You’ll Want to Avoid These Exercises During Pregnancy

For anyone who has trained with me, you know I am not of a fan of lists such as “do this, don’t do that“, “eat this, don’t eat that“, or “this exercise is safe, this is unsafe.”

Life isn’t black or white. It’s certainly not that simple. There are many things to consider when determining if a certain exercise is worth continuing or adding into your routine. Exercising while pregnant is no different.

Lists can be stressful and contradicting. Sometimes they do more harm than good – such as claiming an exercise is safe, but perhaps the individual’s skill level isn’t quite ready for that movement. Other times it can hold someone back – think advanced exerciser being told they can’t do an exercise just because they’re pregnant, when in reality they have the core strength, stability and control needed to properly execute the movement without generating risk to mother and baby.

Rather than getting hung up on specific exercises that are deemed safe or unsafe for pregnancy, I encourage clients to tune in to their body for feedback. Our bodies are excellent communicators. Sometimes we need to learn how to become better listeners to what it is telling us.

Telling someone to simply, “listen to your body“, isn’t very helpful though. You need to know what exactly what to listen for.

Below you’ll find some specific things to be on the lookout for to help you determine if an exercise or movement is safe you (this applies to performing everyday activities too.)


This is a common experience during pregnancy. However, just because something is common doesn’t mean it’s normal. Any form of leaking should be looked further into and not just written off as, “well you’re pregnant, you better get used to it“.

If you experience leaking of any form, it is recommended to get assessed by a pelvic floor physiotherapist who specializes in women’s health. Now, I understand this may not be an option that is available to all women or one that is easily accessible.

If working with a pelvic floor physio is not possible, it may be beneficial to work with a prenatal certified fitness coach who can help you explore different ways to perform movements that do not cause leaking. If that is not an option, you may want to consider temporarily omitting the movements causing the leaks and introduce other movements that do not.


This is your body’s way of telling you that the exercise selected is too much for your body to handle at the moment. This could be due to physical changes of your growing body, lack of sleep and recovery, stress, lack of support through alignment, breathing patterns or the load is too heavy.

If an exercise causes pain you can first try the movement with less weight and/or decrease intensity. Maybe explore the movement working through your bodyweight or play around with the range of motion.

Example: during pregnancy it is not uncommon to experience pelvic girdle pain through the front or back. Single legged exercises such as lunges can often worsen the pain. However, some women can still successfully perform the movement by tweaking their form. Many find success in learning slightly forward, others adjusting the length of their steps.

If you tried modifying and are still experiencing pain or discomfort, discontinue that specific movement. Perhaps you’ll decide that exercise isn’t a fit during this season of life.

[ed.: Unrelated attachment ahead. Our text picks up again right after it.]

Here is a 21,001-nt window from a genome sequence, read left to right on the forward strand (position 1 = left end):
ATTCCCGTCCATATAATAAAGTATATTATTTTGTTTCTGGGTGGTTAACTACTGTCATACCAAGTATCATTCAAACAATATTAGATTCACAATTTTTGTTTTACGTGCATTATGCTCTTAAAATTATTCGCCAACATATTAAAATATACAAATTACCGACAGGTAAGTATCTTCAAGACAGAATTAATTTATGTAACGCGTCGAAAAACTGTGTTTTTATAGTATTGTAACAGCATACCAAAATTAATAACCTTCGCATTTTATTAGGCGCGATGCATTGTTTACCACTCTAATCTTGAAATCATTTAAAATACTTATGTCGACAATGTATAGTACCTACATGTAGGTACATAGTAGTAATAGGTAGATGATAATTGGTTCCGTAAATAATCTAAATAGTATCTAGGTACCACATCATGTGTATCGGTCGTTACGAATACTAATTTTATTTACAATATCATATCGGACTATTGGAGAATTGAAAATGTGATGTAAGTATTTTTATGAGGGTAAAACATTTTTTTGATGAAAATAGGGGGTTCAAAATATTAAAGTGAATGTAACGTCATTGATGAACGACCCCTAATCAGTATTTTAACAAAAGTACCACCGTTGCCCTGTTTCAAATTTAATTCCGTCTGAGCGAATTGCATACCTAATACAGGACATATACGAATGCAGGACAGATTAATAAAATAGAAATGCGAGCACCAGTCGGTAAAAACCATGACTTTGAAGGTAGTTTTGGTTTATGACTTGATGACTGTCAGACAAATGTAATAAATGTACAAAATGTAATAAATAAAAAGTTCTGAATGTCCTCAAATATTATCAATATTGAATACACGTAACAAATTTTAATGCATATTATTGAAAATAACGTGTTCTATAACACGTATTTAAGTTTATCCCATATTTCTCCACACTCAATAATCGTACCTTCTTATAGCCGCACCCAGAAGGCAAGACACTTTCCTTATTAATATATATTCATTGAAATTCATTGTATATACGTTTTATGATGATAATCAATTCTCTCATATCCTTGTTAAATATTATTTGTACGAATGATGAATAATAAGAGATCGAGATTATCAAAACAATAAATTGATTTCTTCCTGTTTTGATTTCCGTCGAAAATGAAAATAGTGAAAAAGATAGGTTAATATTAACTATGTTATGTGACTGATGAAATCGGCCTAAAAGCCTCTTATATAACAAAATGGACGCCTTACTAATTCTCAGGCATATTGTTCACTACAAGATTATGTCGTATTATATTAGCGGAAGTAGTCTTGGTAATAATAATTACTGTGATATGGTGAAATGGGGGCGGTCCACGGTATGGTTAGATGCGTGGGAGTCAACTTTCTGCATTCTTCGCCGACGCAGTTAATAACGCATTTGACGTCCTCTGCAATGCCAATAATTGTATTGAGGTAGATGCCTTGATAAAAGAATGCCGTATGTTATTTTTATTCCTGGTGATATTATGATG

Midline bulging, doming, and/or peaking.

This is often a symptom of diastasis recti, but may also be a good indicator that breathing patterns are off, internal pressure is not being regulated properly, and/or lack of deep core muscles recruitment.

A couple things you can do:

1) Try playing around with a lighter load or modify the exercise to see if you can regain core recruitment without any bulging.

2) Check your breathing pattern.

If breaths are shallow then we are not getting full, deep breaths from our diaphragm down, we may be sending excess intrabdominal pressure towards the midline of our belly.

Tissues of the abdominals naturally soften and length to allow space for the baby to grow. When this happens it become more challenging to recruit the core muscles as well as get those deep breaths in. This is why properly designed core work throughout pregnancy is so important.

If you explored the two options above and are still experiencing any midline bulging, this exercise is likely not the safest option at the time.


The perineum is the tissue connecting the vagina to the anus and is part of the pelvic floor. If you’re experiencing any bulging, pain or feelings or heaviness down there you can try:

1) Playing around with your breathing patterns during the exercise.

Take a squat for example:

Inhale as you lower into the squat, expanding from the ribs (front and back), sending air down to soften and relax the pelvic floor.

Exhale, gently lifting through the pelvic floor and hug baby with abs as you push through the floor back to standing.

2) Adjust the load of the exercise or modify the movement.

Some days that exercise just might not be best for you – that is okay!

The above guidelines can be helpful as you continue to explore ways to keep your body active throughout the different stages of pregnancy. They are also things to be aware of as you transition into postpartum recovery.

It’s important to remember everybody is different and responds differently to exercise. Just because you can physically do something, doesn’t always mean you should. If you find yourself experiencing any of the above symptoms, it is your body’s way of telling you to slow down and adjust as needed.

Having the knowledge available of how to check in with your body is a complete game changer. If you’re looking for guidance on safely exercising during your pregnancy, please don’t hesitate to reach out.